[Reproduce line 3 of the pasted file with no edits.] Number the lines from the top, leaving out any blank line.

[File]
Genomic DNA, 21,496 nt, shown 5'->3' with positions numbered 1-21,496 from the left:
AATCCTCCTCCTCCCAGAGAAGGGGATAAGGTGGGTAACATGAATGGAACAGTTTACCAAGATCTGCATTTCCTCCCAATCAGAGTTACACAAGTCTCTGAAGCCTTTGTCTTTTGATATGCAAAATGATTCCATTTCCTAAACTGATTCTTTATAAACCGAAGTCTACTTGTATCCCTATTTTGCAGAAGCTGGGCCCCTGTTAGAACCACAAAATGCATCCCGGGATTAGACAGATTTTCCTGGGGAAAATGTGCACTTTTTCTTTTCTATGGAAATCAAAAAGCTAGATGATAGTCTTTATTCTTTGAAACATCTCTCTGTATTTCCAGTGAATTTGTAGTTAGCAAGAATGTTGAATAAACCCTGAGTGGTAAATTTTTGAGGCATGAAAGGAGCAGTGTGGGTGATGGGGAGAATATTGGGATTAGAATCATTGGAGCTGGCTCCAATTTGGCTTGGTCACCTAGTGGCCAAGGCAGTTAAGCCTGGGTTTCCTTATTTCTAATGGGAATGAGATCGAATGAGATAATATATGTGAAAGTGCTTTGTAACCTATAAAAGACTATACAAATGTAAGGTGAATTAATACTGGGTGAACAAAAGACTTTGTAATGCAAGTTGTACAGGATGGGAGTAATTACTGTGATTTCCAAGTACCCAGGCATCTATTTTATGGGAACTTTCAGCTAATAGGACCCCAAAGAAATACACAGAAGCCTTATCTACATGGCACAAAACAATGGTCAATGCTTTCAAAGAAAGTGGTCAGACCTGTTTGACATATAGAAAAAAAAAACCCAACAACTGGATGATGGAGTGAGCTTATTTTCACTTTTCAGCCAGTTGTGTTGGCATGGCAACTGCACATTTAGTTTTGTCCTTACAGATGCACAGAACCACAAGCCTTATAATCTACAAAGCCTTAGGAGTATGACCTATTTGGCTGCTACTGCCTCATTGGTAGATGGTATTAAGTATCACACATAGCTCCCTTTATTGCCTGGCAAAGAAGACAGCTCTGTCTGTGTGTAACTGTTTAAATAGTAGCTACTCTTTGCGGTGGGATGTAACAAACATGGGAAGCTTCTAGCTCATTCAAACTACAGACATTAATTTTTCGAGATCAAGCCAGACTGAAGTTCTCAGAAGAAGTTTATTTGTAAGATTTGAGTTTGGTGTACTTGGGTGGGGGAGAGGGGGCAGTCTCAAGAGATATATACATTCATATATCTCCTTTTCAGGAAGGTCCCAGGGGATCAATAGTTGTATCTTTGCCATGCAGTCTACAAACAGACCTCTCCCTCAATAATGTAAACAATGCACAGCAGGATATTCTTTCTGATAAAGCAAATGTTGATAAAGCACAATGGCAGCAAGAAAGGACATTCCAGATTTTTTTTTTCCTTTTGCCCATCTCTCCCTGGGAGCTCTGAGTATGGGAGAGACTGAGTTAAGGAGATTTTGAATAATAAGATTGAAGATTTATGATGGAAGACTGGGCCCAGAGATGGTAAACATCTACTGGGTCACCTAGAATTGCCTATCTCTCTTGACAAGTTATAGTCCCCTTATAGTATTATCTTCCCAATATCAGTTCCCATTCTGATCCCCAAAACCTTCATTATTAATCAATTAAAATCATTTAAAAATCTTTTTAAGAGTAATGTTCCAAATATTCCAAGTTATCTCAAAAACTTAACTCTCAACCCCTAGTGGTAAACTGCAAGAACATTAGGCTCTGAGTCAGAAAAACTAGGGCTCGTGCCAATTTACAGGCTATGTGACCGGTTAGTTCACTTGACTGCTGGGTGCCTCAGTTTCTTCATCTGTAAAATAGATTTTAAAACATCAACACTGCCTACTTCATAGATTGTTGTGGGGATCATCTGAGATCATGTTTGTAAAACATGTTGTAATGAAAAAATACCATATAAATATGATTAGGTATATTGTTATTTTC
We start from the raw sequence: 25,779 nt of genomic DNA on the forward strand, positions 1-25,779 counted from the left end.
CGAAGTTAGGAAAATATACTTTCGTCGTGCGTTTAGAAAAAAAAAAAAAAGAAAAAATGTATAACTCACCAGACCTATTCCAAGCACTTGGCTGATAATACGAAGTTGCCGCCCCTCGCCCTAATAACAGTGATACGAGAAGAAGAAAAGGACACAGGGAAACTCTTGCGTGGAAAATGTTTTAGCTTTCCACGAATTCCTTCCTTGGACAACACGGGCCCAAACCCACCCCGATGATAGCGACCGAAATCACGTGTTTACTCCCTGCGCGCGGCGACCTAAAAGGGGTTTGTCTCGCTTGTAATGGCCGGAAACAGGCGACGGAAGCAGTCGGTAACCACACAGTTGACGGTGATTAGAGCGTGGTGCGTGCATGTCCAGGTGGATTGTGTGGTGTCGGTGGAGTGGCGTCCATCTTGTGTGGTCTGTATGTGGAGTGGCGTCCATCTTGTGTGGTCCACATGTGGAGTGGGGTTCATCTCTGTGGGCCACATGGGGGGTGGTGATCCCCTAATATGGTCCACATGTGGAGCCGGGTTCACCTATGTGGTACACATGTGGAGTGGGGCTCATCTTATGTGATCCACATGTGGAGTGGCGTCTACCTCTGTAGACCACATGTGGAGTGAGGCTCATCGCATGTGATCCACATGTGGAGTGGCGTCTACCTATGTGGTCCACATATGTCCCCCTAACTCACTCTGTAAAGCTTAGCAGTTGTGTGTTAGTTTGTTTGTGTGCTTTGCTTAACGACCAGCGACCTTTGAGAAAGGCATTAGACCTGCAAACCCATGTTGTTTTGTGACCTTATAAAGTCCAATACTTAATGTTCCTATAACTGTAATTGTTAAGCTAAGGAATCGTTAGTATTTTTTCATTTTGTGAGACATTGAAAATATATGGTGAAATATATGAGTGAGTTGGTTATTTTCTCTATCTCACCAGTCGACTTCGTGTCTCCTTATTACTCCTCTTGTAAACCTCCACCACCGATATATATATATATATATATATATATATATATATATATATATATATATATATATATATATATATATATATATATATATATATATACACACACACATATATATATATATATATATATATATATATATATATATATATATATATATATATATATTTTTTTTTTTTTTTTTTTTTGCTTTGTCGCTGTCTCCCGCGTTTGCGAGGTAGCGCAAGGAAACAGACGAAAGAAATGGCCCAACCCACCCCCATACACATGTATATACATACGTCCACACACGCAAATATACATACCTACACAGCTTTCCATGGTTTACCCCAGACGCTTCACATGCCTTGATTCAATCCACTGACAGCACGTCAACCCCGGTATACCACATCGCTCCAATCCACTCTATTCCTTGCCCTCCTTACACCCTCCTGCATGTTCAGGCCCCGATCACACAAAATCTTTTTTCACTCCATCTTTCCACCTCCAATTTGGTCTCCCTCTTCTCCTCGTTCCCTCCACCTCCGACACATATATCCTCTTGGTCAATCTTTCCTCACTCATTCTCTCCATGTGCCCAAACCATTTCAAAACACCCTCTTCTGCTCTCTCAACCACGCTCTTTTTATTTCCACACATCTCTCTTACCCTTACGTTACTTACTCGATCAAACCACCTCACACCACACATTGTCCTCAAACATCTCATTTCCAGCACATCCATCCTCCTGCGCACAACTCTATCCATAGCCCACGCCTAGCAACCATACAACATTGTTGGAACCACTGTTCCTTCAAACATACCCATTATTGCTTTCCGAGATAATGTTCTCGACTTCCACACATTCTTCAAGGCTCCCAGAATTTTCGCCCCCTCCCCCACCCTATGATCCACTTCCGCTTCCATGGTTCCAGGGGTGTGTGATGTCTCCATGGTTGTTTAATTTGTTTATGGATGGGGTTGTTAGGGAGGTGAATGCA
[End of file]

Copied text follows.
We start from the raw sequence: 25,779 nt of genomic DNA on the forward strand, positions 1-25,779 counted from the left end.